Originally I had planned to purchase the HEKTOR lamp, as it was small, stylish and looked the part. That was, until I was told it could only handle a 40W bulb unless I went LED (Which I eventually DID do, but at the time, I was thinking of flexibility...)

So I kept looking, and found the TERTIAL lamp. Think Pixar lamp without the base. Completely moveable, adjustable and can handle a 70W+ bulb with ease. Also, the same price as the HEKTOR.

So I purchased 4 of them. On the way out, I checked the "Rejects" room and found boxes of LED bulbs at half price. Only the boxes were damaged, so I was winning!

Step 12: The Mounting Clamps

The TERTIAL Lamp comes with a clamp for mounting. At first I was thinking it would be okay, but after some testing, I realised it would not have sufficient grip on the PVC pipe without some modifications.

I considered many options, including timber blocks, a second PVC crossbeam etc. In the end I settled for modifying the top bar of the rig to include "Inspection Points", which are square.

OFF TO THE HARDWARE STORE!

Step 13: Inventory of New Parts

Naturally, they do not have the item I was looking for, which was an in-line inspection point (a square box with a pipe on each end), so I had to settle for the T-Junction. I already had one left over from the earlier stages (always buy one extra of anything!! You will end up breaking or ruining one, and without a spare, you have to drive to the hardware store and buy another one!)

So, I purchased 5 T-Junctions with Inspection Points (total cost $10!) and of course, the one I already had leftover.

Step 14: Cutting the PVC Pipes

Okay, so this was a game of guess-work, as I wanted to subtract the inner dimensions of the T-Junction (from each end, minus the allowance for the PVC pipe to slide in at each end!) and for it to be uniform on each side, so the lights could mount evenly.

Yes, I have 6 mounts. Yes I only bought 4 lights.

This is so that if I decide I only want to shoot with 2 lights, I can mount them centred. rather than skewed. (Or, I could add 2 more lights!)

This image shows the original top PVC pipe alongside the new pieces that will make the new top section.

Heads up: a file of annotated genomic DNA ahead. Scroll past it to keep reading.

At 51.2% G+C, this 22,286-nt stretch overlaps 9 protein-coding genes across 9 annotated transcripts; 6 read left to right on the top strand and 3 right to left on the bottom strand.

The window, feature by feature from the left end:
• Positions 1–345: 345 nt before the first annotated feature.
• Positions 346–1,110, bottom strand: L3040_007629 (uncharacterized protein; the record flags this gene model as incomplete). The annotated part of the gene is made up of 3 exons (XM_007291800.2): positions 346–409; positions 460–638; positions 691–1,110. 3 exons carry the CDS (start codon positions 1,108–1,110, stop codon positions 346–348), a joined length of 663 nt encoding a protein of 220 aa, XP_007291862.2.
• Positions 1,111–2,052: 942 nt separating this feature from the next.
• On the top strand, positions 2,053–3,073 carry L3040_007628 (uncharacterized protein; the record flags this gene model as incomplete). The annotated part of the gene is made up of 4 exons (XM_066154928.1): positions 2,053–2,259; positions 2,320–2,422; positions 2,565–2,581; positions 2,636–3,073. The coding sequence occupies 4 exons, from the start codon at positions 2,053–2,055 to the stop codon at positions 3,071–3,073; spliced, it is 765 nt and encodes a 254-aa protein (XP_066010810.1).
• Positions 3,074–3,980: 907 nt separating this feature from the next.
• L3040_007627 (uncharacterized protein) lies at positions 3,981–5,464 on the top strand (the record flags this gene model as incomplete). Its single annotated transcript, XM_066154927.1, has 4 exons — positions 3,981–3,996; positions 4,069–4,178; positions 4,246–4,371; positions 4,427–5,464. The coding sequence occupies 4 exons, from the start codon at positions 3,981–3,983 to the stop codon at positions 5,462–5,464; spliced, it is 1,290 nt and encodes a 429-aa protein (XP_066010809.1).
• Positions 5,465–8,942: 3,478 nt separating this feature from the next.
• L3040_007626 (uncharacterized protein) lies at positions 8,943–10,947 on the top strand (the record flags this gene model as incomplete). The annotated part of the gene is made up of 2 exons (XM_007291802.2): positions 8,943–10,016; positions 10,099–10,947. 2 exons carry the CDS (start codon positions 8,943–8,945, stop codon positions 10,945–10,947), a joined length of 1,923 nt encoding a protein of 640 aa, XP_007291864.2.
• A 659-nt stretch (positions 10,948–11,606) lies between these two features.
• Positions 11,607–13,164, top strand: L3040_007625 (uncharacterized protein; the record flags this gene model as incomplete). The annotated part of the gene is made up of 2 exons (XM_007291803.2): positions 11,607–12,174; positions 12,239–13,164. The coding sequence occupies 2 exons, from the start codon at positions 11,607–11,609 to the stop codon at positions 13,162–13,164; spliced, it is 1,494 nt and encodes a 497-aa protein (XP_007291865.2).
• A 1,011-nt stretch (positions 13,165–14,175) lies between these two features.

Step 15: Pieced Together

The new top piece is assembled. If you have measured correctly, (or guessed correctly!) your new piece will match the length of the old piece. In this case, it did!

I had already marked with a Sharpie where to cut on both pieces, so as this piece was accurate, I used the markings I had already made, and cut those as well.

Step 16: Clips Mounted!

Okay, so here are the new top pieces installed, with a sample clip to show how they will function.

I have yet to fully install all of the lights (or even to unwrap them all!)

I had originally thought to dismantle the TERTIAL and remove one half of its height (and I even did one to test it!) but realised that buy doing this, it would not allow me to extend in and out, only up and down, meaning if I decided to narrow the rig, my lights would essentially overlap the centreline. Not ideal

With the TERTIAL lamp as is, I can keep the middle elbow of the lap pointed up, allowing me to zoom the lamp in, out, left, right, up, down. Multiply that by 4 and you have a seriously versatile photographic workbench and rig!

IKEA saves the day, yet again!

When I do finally set this rig up in its entirety, I will add a step and include the photo of it all, so you can visualise what I am talking about.

<p>nice, and if you ever find you need to reinforce it (I worry about flex when using this kind of pvc tubes for anything that needs to be stable), rebar will fit inside the tubes.. I like the fact a few tubes changed and it can be ultimately adjusted! :-)</p>
<p>yes indeed! Another idea was to fill the weight-bearing pipes with plaster or even modelling cement etc. This would be a permanent option, obviously. The lights would ultimately mount on the upper sides, so the flex is rather low there, due to the narrow depth of it all. <br>Rebar would be good though, especially if one was to plug the ends to prevent it falling out during transport... :)</p>

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Bio: Designer, Photographer, Tinkerer, Builder, Musician, Father.